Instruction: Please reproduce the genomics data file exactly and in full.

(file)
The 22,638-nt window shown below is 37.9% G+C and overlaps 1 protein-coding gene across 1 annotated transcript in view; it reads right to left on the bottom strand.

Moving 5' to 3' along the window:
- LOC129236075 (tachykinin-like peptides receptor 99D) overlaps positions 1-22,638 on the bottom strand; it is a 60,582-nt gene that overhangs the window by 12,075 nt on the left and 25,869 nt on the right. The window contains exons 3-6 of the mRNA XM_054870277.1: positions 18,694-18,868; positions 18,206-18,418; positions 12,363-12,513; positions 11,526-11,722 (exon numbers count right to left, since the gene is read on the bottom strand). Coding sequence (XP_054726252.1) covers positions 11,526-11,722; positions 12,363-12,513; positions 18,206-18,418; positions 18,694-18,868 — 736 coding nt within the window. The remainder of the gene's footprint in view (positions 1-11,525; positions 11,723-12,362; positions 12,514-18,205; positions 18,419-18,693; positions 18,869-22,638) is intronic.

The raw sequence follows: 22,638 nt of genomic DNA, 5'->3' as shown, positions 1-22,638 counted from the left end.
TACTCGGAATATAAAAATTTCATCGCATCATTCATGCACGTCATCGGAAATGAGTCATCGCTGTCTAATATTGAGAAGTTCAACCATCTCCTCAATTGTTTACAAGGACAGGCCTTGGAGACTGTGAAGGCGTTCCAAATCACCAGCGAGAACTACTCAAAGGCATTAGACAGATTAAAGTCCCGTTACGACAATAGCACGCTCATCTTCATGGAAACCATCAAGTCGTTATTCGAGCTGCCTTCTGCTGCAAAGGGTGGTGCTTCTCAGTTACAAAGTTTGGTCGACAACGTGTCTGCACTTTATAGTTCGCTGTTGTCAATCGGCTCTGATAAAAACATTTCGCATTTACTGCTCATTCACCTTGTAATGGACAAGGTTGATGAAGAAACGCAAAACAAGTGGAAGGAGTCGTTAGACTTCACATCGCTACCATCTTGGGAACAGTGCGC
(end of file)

The 22,638-nt window shown below is 37.9% G+C and overlaps 1 protein-coding gene across 1 annotated transcript in view; it reads right to left on the bottom strand.

Moving 5' to 3' along the window:
- LOC129236075 (tachykinin-like peptides receptor 99D) overlaps positions 1-22,638 on the bottom strand; it is a 60,582-nt gene that overhangs the window by 12,075 nt on the left and 25,869 nt on the right. The window contains exons 3-6 of the mRNA XM_054870277.1: positions 18,694-18,868; positions 18,206-18,418; positions 12,363-12,513; positions 11,526-11,722 (exon numbers count right to left, since the gene is read on the bottom strand). Coding sequence (XP_054726252.1) covers positions 11,526-11,722; positions 12,363-12,513; positions 18,206-18,418; positions 18,694-18,868 — 736 coding nt within the window. The remainder of the gene's footprint in view (positions 1-11,525; positions 11,723-12,362; positions 12,514-18,205; positions 18,419-18,693; positions 18,869-22,638) is intronic.

The raw sequence follows: 22,638 nt of genomic DNA, 5'->3' as shown, positions 1-22,638 counted from the left end.
TACTCGGAATATAAAAATTTCATCGCATCATTCATGCACGTCATCGGAAATGAGTCATCGCTGTCTAATATTGAGAAGTTCAACCATCTCCTCAATTGTTTACAAGGACAGGCCTTGGAGACTGTGAAGGCGTTCCAAATCACCAGCGAGAACTACTCAAAGGCATTAGACAGATTAAAGTCCCGTTACGACAATAGCACGCTCATCTTCATGGAAACCATCAAGTCGTTATTCGAGCTGCCTTCTGCTGCAAAGGGTGGTGCTTCTCAGTTACAAAGTTTGGTCGACAACGTGTCTGCACTTTATAGTTCGCTGTTGTCAATCGGCTCTGATAAAAACATTTCGCATTTACTGCTCATTCACCTTGTAATGGACAAGGTTGATGAAGAAACGCAAAACAAGTGGAAGGAGTCGTTAGACTTCACATCGCTACCATCTTGGGAACAGTGCGC